Sunday, May 31, 2015

Are wage increases a lagging indicator?

There's been a lot of handwringing over stagnant wages, but economist James Bessen tries to put it in historical context and makes the argument that the cause isn't technology (Vox):

There's been a lot of worry that increasingly sophisticated computers would replace more and more jobs, which could lead to a future where many low-skilled workers are unable to find a job at all.

But Bessen argues that this is a misunderstanding of recent economic trends. "I just don't see evidence of it," he says. "There are very few occupations where everything has been automated."

Bessen points to bank tellers as an example. During the 1990s and 2000s, banks installed thousands of automated teller machines. Yet surprisingly, the number of human tellers actually grew slightly during the same period
A similar interpretation from Ray Dalio at Bridgewater.

Friday, May 15, 2015

Mexican proverb

Great quote: "They tried to bury us. They didn’t know we were seeds." h/t Tim Ferriss

Sunday, May 10, 2015

Daimler introduces the world's first self driving semi-truck

Demand isn't slowing down for logistics, but the ability to recruit drivers is. Makes sense and it's already legal in Nevada (wired):

The truck in question is the Freightliner Inspiration, a teched-up version of the Daimler 18-wheeler sold around the world. And according to Daimler, which owns Mercedes-Benz, it will make long-haul road transportation safer, cheaper, and better for the planet.

The Freightliner Inspiration offers a rather limited version of autonomy: It will take control only on the highway, maintaining a safe distance from other vehicles and staying in its lane. It won’t pass slower vehicles on its own. If the truck encounters a situation it can’t confidently handle, like heavy snow that covers lane lines, it will alert the human that it’s time for him to take over, via beeps and icons in the dashboard. If the driver doesn’t respond within about five seconds, the truck will slow down gradually, then stop.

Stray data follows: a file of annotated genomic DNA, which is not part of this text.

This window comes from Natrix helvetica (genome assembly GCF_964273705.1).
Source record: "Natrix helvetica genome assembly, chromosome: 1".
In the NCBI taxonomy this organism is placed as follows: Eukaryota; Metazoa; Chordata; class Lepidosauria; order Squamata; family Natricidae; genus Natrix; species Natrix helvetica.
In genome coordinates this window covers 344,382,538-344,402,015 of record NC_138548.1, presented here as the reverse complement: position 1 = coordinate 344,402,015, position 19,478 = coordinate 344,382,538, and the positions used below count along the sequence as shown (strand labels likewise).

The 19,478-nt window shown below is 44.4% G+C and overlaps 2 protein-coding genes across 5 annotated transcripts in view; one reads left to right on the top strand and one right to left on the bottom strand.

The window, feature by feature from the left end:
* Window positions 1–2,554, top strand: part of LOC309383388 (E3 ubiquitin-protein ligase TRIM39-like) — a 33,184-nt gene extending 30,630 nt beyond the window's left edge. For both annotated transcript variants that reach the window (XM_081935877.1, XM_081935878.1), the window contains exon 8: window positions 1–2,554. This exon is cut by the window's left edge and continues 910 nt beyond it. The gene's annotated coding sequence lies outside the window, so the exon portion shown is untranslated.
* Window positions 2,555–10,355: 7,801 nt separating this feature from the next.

In hardware terms, the truck isn’t much different from the latest trucks and passenger cars Daimler is putting on the road. A stereoscopic camera reads lane lines. Short and long range radar scan the road up to 800 feet ahead for obstacles. No sensors face backward, because they’re not needed. There’s no vehicle-to-vehicle communication, no LIDaR. The software algorithms are adjusted versions of those developed for use in Mercedes-Benz’s autonomous vehicles.

Friday, May 08, 2015

Oddsmakers win in UK election upset

Markets again trump pollsters and pundits (TheConversation):

Interestingly, those who invested their own money in forecasting the outcome performed a lot better in predicting what would happen than did the pollsters. The betting markets had the Conservatives well ahead in the number of seats they would win right through the campaign and were unmoved in this belief throughout. Polls went up, polls went down, but the betting markets had made their mind up. The Tories, they were convinced, were going to win significantly more seats than Labour.

I have interrogated huge data sets of polls and betting markets over many, many elections stretching back years and this is part of a well-established pattern. Basically, when the polls tell you one thing, and the betting markets tell you another, follow the money. Even if the markets do not get it spot on every time, they will usually get it a lot closer than the polls.